(HOST) At the risk of sounding at odds with popular sentiment, commentator Olin Robison admits that he has been somewhat taken aback by the media frenzy surrounding the death of Michael Jackson.
(ROBISON) I have wondered many times over the last several days if I’m the only person in the Western World who doesn’t "get it" regarding Michael Jackson. His death is a most unhappy event, but, really, the news media has – in my opinion – gone overboard on the coverage. And then I saw on network news a bulletin that someone, somewhere, has done a demographic study of those who considered themselves "fans" of the entertainer. It was broken down by age groups, and, sure enough, my group was at the bottom. Oh well, this isn’t the first time I have been deemed to be "out of it" – especially by my kids.
One would think, by virtue of the amount of coverage, that this was the most important story in the world. Never mind Iraq and Afghanistan, North Korea and Iran, the many troubles in the Middle East; the fact that the President of the United States was at that very minute in Moscow trying to chart a new course for the future; that over 150 people were right then dying in ethnic violence in China…..on and on. I’m sure you get the point.
I do not think it violates any cultural norm to say that I believe the whole business was disproportionate. Yes, indeed, he was an unusually talented entertainer. It had made him very rich. He brought great happiness to many. But we are blessed with many such people, and, happily, our culture – our economic system, really – rewards them handsomely. I do not in any way begrudge them any of it. None.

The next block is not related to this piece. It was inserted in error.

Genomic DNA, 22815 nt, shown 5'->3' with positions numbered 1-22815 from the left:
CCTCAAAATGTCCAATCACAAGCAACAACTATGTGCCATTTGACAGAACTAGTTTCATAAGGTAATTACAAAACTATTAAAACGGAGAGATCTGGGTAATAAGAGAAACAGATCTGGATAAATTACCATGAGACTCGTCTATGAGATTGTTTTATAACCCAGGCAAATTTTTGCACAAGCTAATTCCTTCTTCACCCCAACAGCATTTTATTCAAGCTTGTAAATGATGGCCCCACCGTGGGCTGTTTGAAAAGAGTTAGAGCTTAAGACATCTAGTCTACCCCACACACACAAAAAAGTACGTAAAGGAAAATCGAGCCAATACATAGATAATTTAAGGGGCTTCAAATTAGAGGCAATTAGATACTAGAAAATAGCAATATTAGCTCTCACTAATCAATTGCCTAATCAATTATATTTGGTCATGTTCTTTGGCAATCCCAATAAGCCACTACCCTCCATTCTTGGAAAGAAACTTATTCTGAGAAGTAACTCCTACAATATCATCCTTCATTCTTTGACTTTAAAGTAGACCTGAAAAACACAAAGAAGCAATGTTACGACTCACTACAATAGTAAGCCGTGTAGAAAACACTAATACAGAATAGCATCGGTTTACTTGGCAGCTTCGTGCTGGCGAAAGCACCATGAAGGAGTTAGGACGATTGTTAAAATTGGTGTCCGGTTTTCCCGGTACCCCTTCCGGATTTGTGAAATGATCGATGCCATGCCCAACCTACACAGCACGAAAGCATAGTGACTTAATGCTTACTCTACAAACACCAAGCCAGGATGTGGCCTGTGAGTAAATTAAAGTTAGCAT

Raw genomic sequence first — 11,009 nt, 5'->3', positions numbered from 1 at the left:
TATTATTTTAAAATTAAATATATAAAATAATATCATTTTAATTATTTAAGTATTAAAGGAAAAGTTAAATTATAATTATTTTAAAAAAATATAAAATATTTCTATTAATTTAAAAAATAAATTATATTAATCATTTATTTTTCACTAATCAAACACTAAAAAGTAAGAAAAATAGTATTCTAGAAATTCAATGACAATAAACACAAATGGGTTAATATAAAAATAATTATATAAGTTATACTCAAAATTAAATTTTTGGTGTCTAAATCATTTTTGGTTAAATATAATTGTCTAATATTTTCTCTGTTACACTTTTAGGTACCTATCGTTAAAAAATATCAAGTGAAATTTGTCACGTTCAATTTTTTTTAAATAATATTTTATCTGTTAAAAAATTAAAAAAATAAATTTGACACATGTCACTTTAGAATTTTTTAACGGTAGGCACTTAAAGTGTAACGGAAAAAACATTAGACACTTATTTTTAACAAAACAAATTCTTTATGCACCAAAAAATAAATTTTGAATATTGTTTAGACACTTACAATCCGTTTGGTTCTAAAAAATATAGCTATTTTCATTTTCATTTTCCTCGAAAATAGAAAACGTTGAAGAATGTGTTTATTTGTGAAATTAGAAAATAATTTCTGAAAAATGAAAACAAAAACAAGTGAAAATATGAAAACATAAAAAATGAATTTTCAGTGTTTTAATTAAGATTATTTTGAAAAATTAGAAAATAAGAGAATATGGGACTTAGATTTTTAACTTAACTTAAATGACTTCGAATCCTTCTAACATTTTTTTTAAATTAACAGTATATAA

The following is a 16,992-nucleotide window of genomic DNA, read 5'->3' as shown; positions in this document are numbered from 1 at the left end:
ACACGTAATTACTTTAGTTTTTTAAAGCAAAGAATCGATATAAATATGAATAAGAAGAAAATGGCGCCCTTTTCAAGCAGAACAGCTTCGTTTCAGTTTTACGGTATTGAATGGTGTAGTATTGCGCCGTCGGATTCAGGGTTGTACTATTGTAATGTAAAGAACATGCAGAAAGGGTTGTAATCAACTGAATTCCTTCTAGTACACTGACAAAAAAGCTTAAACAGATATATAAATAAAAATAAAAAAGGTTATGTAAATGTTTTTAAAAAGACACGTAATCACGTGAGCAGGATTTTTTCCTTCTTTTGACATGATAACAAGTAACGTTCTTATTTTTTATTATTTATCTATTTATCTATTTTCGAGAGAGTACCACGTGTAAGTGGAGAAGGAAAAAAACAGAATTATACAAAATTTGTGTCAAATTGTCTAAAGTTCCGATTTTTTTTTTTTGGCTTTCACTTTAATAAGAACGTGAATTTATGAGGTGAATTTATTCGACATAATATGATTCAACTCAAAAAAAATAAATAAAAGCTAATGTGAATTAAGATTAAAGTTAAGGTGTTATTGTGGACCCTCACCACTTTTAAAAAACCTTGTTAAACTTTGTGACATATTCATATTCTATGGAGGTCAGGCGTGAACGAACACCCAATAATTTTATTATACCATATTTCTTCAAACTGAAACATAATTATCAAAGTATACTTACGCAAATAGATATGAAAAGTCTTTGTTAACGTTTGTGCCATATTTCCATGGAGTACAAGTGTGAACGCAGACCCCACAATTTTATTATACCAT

That, however, is not to say that either it or they override all else in life.
Did I learn anything? Sure. I did not know that Mr. Jackson and Lionel Richie had co-written that wonderful song, "We Are The World."
When I saw that 1.6 million people had applied online for one of the rather scarce tickets to the memorial service at the Staples Center in Los Angeles, I realized, however, that I must be at the very bottom of the bottom group to which I referred before. I knew that for sure when I saw and heard a man who was interviewed at the rope line at the Staples Center during the service. His wife was inside. They had gotten one ticket via the electronic lottery; and so they had flown, he said, from Australia, again, he said, "just to be there."
The networks, I thought, lost any sense of what might be called "proportionality." Perhaps you disagree. But then, one of the truly great things about this country is that each of us can say whatever we think.